butter4

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Nail Polish Cabinet

Nail Polish Cabinet

On my quest to reclaim my femininity, I decided to stop hiding my nail polish. See, I’m all about visual. When I see things, I use them. That’s why my books are on display (otherwise I won’t read them), my utensils are in a basket (why I have 3 pizza cutters) and my closet doors stay open (finally stopped interchanging the same five work outfits).

I happened to luck up on some wooden crates at work. When I saw them it was like they were surrounded by a heavenly glow with fairy dust falling from the ceiling. Who would throw away such useful crates?? Seriously! I scooped them up and took them home.

Two evenings later, after I stubbed my toe on said crates, the idea hit me: use the smaller crate for nail polish! All the materials were right there for the making. At some point, when I’m a nail polish junkie, I’ll have to make a larger one, but for now, it fits my collection.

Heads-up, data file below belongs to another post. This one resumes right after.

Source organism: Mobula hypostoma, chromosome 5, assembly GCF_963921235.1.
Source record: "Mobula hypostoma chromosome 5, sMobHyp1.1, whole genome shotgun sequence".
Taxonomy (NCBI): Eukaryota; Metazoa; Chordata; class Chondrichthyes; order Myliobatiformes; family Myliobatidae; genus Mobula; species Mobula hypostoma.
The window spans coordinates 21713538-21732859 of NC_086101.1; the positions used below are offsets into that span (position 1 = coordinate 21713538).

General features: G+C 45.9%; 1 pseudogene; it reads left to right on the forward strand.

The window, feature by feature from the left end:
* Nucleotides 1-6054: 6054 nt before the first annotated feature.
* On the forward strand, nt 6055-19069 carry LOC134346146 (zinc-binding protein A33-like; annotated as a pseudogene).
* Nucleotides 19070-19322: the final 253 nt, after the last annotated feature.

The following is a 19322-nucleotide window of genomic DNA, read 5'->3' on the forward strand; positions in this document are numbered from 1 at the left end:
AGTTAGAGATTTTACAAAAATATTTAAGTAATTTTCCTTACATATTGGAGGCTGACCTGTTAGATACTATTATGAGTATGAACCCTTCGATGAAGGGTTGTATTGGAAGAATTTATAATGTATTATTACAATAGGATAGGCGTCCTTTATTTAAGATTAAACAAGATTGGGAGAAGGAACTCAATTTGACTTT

Construction was very…. haphazardly done. I found an old clip art that I printed for a shirt design and used Mod Podge to create a simple decoupage backdrop. Then, I simply secured the boards that came with the crate with small tacks to insure that they wouldn’t fall. I tested the first shelf and when the bottles stayed on, I finished the remaining two shelves. All total, this project took maybe an hour to complete. I’m considering painting it, but I haven’t found a color that speaks to me yet.

I love when a piece of trash turns into a treasure. And since I ‘built’ the cabinet and put the bottles and tools on display, I’ve actually kept my nails up. No more chipped polish days!

Nail Polish Cabinet

DIY Nail Art

DIY Nail Art